Saturday, 2 June 2012

Capital Flight Explained

Capital flight is an economic term used to describe the outflow of wealth from a country when it is experiencing severe economic difficulties. The most common causes of capital flight are widespread expectations of a significant currency devaluation, and/or fear that the government would give precedence to their foreign debt obligations ahead of their domestic ones.

The fear that the value of their wealth is not secure drives people and institutions to shift it to other economic jurisdictions they consider to be safer. This kind of outflow of wealth can be either be done legitimately through strategies such as the sale of shares and bonds and the widespread withdrawal of savings funds or illegally through corruption and tax evasion strategies.

Capital flight works as a kind of self-fulfilling prophecy; as confidence in the economy drops and more people disinvest, the performance of the economy is further weakened by lack of capital reserves, creating a further drop in confidence and a downward spiral of capital flight and economic contraction until the effected nation is forced to massively devalue their currency and default on their external debts.

There are two distinct forms of capital flight, the most common form in the western world occurs in economies that lack monetary autonomy, meaning that their governments can't gradually change the value of their currency to suit their economic circumstances. When the value of the currency is directly tied to an external value, such as the Gold Standard, the US Dollar or the Euro, there is little a government can do in order to alleviate economic problems. A lack of ability to gradually reduce the value of the currency in order to prevent a strong currency from crippling their export markets for example.

When the national currency is easily convertible to the currency of other economies this increases the ease with which capital flight is achieved. An example of this can be seen in the Argentine 1:1 currency peg with the US Dollar. As the Argentine economy deteriorated in the late 1990s, people rapidly converted their Argentine Pesos into Dollars in the expectation that a breaking of the peg in order to allow devaluation of the Peso was becoming inevitable. Another example can be seen in the Eurozone crisis where Euros are flowing out of countries like Greece and Spain at astonishing rates.

A second type of capital flight is more akin to simple corruption than a socio-economic process brought about by lack of monetary autonomy and falling confidence. This second type is much more common in the developing world where international aid and the profits from the sale of valuable mineral resources are siphoned out of the economy by the establishment elite over the course of decades.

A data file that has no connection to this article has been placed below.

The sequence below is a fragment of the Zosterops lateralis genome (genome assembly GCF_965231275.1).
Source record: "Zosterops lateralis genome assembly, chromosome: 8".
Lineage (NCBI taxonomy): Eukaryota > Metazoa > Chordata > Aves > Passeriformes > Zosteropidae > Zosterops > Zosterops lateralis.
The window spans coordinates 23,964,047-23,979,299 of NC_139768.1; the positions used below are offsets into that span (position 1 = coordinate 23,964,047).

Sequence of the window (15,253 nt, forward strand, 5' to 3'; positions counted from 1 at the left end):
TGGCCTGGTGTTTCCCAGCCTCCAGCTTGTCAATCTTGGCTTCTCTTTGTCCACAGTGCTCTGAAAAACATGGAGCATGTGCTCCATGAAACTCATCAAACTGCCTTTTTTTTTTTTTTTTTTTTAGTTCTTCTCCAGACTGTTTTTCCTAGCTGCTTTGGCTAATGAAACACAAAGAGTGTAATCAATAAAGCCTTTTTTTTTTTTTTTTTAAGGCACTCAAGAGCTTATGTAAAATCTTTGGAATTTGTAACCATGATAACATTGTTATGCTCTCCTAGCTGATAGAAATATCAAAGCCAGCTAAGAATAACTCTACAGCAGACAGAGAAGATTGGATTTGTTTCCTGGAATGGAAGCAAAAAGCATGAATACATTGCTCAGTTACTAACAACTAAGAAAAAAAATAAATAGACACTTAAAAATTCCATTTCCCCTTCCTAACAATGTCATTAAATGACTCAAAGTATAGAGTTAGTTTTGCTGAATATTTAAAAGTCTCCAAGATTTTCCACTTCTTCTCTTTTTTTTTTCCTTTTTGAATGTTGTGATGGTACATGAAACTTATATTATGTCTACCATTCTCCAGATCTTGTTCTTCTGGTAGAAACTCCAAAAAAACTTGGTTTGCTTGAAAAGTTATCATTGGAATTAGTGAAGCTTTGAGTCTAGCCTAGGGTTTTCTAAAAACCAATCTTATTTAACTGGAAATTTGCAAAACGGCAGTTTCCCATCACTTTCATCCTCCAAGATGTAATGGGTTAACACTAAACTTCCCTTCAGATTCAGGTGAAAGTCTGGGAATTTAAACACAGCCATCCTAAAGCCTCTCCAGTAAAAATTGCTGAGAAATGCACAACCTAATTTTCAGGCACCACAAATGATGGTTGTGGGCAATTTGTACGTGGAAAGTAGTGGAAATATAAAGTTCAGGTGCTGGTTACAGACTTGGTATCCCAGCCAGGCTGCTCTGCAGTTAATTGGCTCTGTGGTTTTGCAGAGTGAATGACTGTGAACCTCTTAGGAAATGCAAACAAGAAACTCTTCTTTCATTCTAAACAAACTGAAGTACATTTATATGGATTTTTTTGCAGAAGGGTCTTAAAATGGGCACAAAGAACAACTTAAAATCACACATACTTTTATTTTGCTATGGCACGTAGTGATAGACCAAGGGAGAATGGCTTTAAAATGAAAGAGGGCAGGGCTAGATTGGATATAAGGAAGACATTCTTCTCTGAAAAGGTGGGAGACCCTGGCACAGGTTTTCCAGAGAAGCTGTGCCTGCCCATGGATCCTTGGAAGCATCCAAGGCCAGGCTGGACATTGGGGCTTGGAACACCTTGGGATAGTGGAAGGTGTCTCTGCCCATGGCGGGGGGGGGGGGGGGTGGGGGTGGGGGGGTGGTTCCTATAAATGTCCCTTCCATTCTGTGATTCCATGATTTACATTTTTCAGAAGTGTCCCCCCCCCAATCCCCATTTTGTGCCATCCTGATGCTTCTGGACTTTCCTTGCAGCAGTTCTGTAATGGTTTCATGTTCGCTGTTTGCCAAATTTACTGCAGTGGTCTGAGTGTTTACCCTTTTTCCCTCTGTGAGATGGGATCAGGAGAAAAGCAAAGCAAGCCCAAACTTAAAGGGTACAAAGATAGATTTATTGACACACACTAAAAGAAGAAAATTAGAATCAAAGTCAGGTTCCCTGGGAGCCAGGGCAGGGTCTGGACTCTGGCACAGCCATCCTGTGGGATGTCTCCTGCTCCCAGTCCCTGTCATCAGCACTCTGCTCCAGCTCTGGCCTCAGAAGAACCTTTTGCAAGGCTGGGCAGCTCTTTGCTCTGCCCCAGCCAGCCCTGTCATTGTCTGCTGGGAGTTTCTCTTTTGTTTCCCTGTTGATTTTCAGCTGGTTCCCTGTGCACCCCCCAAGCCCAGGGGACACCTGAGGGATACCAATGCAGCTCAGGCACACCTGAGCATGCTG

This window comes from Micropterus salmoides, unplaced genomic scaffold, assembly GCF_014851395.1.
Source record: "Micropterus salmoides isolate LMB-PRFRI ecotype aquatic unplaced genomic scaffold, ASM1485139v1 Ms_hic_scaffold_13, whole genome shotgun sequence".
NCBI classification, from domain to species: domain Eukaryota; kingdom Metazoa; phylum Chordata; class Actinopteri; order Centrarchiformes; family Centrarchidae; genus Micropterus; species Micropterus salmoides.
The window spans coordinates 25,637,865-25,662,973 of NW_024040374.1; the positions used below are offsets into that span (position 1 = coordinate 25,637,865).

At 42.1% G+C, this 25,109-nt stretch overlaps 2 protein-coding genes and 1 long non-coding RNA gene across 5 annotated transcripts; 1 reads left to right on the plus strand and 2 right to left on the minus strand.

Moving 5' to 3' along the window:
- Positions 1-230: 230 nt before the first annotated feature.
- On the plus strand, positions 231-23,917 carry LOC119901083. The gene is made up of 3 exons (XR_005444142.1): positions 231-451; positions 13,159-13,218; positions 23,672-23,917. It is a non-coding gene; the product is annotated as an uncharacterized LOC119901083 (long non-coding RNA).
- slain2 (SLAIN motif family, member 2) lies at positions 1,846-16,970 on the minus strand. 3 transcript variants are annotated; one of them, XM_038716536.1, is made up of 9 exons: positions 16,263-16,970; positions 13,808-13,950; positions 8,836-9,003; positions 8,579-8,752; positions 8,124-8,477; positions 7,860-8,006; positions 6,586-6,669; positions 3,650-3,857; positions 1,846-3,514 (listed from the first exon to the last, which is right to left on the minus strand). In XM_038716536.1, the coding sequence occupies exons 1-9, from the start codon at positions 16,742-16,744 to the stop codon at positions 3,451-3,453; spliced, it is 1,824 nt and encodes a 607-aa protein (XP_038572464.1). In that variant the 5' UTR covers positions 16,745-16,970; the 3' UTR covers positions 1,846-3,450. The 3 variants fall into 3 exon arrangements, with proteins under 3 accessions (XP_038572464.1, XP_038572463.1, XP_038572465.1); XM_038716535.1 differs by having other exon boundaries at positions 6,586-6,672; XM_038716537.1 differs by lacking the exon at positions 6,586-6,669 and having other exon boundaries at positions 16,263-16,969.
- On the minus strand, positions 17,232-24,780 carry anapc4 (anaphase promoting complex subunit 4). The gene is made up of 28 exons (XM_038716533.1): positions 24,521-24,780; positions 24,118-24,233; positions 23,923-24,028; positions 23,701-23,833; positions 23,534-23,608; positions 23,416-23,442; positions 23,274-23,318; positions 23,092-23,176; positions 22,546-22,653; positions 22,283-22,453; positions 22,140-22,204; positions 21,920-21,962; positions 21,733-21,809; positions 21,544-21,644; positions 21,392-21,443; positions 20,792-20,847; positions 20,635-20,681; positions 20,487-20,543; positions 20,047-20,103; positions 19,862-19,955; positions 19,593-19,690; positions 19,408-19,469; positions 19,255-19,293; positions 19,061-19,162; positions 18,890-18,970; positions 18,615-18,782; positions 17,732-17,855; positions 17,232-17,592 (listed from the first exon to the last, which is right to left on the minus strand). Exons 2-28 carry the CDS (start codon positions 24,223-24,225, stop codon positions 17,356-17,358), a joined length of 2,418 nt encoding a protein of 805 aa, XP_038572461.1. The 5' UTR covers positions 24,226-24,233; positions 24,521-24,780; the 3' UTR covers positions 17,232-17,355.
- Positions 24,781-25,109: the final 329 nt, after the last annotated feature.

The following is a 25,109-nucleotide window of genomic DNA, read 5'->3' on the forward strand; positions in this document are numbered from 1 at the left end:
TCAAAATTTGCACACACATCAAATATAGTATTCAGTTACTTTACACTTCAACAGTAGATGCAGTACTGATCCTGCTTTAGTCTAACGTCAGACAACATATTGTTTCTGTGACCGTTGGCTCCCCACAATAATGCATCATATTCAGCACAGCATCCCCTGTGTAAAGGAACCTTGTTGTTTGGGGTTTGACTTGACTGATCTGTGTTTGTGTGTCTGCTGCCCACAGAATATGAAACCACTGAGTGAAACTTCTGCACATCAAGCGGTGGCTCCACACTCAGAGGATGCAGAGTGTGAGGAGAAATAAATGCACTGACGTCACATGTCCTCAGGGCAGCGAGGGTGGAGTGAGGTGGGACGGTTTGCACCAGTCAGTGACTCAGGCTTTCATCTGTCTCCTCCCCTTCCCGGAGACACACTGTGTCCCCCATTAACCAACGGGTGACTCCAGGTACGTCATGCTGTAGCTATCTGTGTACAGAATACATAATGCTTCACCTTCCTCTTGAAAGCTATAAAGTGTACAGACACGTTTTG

The Gold Standard: One of the most commonly cited examples of capital flight came during the British Gold Standard between 1926 and 1931. Under this economic system paper money was redeemable in the form of gold bullion. This convertibility allowed foreign speculators to redeem large amounts of gold, forcing the British government to borrow billions from French and American banks in order to restock their gold reserves. In 1931 the flow of gold across the Atlantic to America and the ever increasing cost of replenishing gold reserves forced the British to suspend the gold standard in order to allow the the Pound to devalue to a more sustainable level, which in turn allowed direct stimulation of the economy through the lowering of interest rates.

The Argentine Peso: In the 1990s the Argentine government pegged their currency directly to the US Dollar and began enacting neoliberal reforms at such a pace that they became the poster boys of the IMF. Unfortunately the attacks on financial sector regulations and capital controls, the reductions in tax rates and the fire sale of heaps of state infrastructure to foreign investors in combination with the easy convertibility with the US Dollar increased the flow of capital out of the country to an unsustainable level. The huge growth in foreign corporate ownership in Argentina meant that profits were siphoned out of the country for the benefit of foreign investors and declining tax returns meant that the Argentine government struggled to maintain the large foreign currency reserves necessary to maintain convertibility with the Dollar. As confidence diminished, even more people withdrew their wealth from Argentina in the expectation of a significant currency devaluation, eventually when the devaluation happened in 2002 it was accompanied by the biggest sovereign default in World history. Once the default happened, the Argentines rid themselves of the IMF's brand of neoliberal pseudo-economics and set themselves on the road to economic recovery by taxing capital flows out of the country and investing in fiscal multipliers such as infrastructure projects, house building, welfare provision and education.